Loss of vegetation cover in the Amazon in 36 years is equivalent to

Between 1985 and 2020, the Amazon lost 74.6 million hectares of its natural vegetation cover – an area equivalent to the territory of Chile. In the same period, there was a growth of 656% in mining, 130% in urban infrastructure and 151% in agriculture and livestock.

These are some of the main conclusions of an unprecedented mapping of MapBiomas Amazônia that will be presented this Thursday, September 30, through the youtube.com/raisg platform at 11:00 am this Thursday (30). The Amazon Annual Land Use and Coverage Map Collection 3.0 incorporates the entire biome, from the Andes Mountains, through the Amazonian plain and reaching the transitions with the Cerrado and the Pantanal.

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The temporal mapping of the biome’s land use and land cover showed that if in 1985 only 6% of the Amazon had been converted into anthropogenic areas, such as pastures, agriculture, mining or urban areas, in 2020 this percentage almost tripled, reaching 15% from across the region.

The process varies considerably between countries, with only 1% for Suriname, Guyana and French Guiana and, at the other extreme, 19% for Brazil. Recent studies suggest that the loss of 20-25% of the Amazon’s forest cover could mean the ‘inflection point’ (breaking point) for Amazon ecosystem services. If the current trend verified by MapBiomas continues, this turn can be reached in this decade.

Generated by technicians and specialists from each of the countries that make up the Amazon from satellite images, this third collection of data includes new classes of use, such as Mining and Urban Infrastructure, in addition to maps and data on pressure vectors in forests and other coverage, such as mining concessions, oil blocks, roads and hydroelectric plants.

The objective is to contribute to the knowledge of the current situation in the Amazon region in an integral way – both in terms of changes in land use throughout the Amazon and the pressures on its forests and natural ecosystems.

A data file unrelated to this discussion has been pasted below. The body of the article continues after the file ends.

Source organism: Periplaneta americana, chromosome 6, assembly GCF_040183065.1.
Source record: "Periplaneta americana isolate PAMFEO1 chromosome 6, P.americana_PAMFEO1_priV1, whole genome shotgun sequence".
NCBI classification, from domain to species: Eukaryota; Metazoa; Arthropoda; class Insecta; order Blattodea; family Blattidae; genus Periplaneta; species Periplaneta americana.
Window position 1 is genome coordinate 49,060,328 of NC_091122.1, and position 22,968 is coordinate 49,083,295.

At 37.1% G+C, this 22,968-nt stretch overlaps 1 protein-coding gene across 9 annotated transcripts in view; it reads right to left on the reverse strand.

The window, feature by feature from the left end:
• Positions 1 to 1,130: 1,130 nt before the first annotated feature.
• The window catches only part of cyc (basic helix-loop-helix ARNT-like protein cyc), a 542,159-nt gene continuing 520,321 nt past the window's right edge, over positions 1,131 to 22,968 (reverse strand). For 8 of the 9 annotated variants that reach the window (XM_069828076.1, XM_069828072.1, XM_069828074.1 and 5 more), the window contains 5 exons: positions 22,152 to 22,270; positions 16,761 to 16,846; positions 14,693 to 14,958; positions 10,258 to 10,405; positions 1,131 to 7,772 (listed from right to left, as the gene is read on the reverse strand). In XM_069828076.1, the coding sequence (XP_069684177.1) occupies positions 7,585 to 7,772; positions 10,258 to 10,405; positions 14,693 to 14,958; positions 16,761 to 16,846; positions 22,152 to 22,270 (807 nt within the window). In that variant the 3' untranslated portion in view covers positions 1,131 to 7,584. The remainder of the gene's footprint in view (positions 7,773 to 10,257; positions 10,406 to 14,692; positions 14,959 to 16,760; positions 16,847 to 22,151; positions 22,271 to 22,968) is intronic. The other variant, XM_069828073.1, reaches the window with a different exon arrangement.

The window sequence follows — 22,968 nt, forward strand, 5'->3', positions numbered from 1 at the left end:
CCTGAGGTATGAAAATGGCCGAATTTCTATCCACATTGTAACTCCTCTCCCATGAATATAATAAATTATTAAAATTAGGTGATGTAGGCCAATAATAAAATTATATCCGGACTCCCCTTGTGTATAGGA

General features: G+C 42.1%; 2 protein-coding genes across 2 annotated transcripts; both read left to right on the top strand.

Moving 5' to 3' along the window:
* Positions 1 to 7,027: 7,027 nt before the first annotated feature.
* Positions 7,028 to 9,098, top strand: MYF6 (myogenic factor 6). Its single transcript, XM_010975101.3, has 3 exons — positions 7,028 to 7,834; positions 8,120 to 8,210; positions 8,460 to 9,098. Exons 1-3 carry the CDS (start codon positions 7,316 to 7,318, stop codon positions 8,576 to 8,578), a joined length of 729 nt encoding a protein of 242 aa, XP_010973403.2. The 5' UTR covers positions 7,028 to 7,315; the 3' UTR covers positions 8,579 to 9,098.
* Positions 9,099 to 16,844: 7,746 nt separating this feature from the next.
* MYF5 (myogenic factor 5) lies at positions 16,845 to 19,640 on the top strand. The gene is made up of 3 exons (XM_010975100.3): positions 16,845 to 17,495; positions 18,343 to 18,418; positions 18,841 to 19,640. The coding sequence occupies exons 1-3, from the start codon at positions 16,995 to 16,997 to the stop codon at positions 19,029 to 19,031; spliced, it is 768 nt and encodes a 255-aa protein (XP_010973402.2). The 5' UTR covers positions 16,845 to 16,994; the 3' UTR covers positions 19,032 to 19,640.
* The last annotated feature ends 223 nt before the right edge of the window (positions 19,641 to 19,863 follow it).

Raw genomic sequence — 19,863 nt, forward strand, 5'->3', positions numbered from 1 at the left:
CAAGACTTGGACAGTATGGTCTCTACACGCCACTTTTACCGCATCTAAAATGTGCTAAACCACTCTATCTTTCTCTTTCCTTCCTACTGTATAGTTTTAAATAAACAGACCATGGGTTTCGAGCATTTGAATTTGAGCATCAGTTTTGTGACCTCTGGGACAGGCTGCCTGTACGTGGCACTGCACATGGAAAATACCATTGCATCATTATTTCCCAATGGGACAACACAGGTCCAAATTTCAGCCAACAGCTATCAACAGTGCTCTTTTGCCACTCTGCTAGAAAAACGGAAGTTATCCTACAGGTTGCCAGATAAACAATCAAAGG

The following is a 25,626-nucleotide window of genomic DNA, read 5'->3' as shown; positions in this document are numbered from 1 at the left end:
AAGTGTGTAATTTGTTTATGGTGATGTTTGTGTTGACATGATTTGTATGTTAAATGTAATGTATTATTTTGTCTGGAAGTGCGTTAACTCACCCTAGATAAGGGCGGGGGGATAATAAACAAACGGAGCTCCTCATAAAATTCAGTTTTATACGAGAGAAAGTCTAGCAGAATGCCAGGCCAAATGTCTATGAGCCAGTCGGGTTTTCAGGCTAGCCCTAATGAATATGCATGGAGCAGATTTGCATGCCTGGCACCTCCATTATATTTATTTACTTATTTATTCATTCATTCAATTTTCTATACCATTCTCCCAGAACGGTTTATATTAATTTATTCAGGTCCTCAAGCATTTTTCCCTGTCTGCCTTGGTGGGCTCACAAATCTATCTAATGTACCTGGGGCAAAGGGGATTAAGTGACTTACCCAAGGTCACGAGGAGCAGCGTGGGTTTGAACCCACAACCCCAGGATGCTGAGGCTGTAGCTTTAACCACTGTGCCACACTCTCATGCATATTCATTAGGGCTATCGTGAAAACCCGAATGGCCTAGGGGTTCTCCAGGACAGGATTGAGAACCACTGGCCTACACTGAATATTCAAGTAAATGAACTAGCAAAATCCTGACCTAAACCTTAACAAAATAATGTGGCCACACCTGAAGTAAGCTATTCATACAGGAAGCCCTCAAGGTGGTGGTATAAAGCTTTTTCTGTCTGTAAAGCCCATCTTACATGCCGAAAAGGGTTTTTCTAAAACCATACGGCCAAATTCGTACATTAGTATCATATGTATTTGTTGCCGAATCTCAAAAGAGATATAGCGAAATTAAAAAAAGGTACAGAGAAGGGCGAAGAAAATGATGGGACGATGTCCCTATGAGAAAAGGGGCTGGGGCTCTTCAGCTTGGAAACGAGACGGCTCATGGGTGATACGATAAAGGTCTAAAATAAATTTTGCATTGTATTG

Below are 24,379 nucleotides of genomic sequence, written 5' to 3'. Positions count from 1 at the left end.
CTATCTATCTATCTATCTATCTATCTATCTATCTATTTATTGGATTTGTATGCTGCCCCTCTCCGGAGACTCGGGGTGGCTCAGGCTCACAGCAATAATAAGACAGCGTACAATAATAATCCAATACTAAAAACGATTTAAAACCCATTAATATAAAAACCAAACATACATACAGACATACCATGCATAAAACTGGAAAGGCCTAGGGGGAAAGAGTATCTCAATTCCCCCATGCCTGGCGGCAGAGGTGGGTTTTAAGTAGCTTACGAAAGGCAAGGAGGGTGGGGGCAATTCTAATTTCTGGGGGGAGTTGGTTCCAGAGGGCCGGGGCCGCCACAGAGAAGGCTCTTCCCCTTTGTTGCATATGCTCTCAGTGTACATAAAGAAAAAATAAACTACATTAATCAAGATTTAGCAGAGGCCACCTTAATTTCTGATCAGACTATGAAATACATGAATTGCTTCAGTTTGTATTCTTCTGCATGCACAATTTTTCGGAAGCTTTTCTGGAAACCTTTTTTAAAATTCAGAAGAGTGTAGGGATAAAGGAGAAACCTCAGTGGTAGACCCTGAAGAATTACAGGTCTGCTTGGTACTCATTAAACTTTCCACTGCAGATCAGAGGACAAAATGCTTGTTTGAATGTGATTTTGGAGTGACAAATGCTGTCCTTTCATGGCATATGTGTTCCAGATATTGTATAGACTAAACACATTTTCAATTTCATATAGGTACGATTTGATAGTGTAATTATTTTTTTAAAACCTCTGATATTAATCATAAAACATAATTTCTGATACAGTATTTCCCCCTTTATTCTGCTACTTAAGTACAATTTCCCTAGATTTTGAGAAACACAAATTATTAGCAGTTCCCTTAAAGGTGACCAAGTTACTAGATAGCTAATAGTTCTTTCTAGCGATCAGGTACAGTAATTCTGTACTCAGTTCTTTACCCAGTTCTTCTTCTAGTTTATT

“Reconstructing the history of our Amazon, looking at the year-to-year changes in its natural cover, identifying loss of cover as important as glaciers and forests in general, helps us to build and propose more precise conservation strategies”, highlights Beto Ricardo, general coordinator of RAISG.

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“The Collection 3.0 of MapBiomas Amazônia shows a deep and rapid anthropization in progress in the region”, says Tasso Azevedo, general coordinator of MapBiomas. “In current MapBiomas mappings across South America, this is a striking pattern. The data are invaluable for understanding the dynamics of the use of natural resources in the region, in addition to contributing to climate modeling and the calculation of greenhouse gas emissions and removals due to changes and land use in the region”, he adds. .

MapBiomas Amazônia is an initiative led by the Amazon Network of Geo-referenced Socio-environmental Information (RAISG) with the support of MapBiomas. In 2019, it launched the First Collection, covering the period from 2000 to 2017; in 2020, the Second Collection, which covers 1985-2018. Now, the Third Collection spans the 36 years between 1985 and 2020: http://amazonia.mapbiomas.org.

Edition: Vinícius Segalla

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